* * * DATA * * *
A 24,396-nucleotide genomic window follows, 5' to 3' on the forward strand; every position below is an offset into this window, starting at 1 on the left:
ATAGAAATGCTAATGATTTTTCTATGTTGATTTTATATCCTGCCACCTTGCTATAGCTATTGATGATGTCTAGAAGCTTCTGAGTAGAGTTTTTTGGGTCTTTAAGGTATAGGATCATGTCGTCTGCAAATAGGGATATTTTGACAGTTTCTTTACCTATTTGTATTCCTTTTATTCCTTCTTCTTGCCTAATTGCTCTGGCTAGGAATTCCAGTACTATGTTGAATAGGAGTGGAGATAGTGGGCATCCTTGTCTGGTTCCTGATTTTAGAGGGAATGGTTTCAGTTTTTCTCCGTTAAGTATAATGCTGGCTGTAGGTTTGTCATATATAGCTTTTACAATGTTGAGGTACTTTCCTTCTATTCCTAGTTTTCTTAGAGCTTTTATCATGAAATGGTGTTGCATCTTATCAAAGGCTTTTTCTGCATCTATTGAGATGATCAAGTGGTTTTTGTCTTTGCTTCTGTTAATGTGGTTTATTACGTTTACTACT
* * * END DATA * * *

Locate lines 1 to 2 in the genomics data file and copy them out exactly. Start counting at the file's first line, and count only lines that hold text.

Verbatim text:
A 24,396-nucleotide genomic window follows, 5' to 3' on the forward strand; every position below is an offset into this window, starting at 1 on the left:
ATAGAAATGCTAATGATTTTTCTATGTTGATTTTATATCCTGCCACCTTGCTATAGCTATTGATGATGTCTAGAAGCTTCTGAGTAGAGTTTTTTGGGTCTTTAAGGTATAGGATCATGTCGTCTGCAAATAGGGATATTTTGACAGTTTCTTTACCTATTTGTATTCCTTTTATTCCTTCTTCTTGCCTAATTGCTCTGGCTAGGAATTCCAGTACTATGTTGAATAGGAGTGGAGATAGTGGGCATCCTTGTCTGGTTCCTGATTTTAGAGGGAATGGTTTCAGTTTTTCTCCGTTAAGTATAATGCTGGCTGTAGGTTTGTCATATATAGCTTTTACAATGTTGAGGTACTTTCCTTCTATTCCTAGTTTTCTTAGAGCTTTTATCATGAAATGGTGTTGCATCTTATCAAAGGCTTTTTCTGCATCTATTGAGATGATCAAGTGGTTTTTGTCTTTGCTTCTGTTAATGTGGTTTATTACGTTTACTACT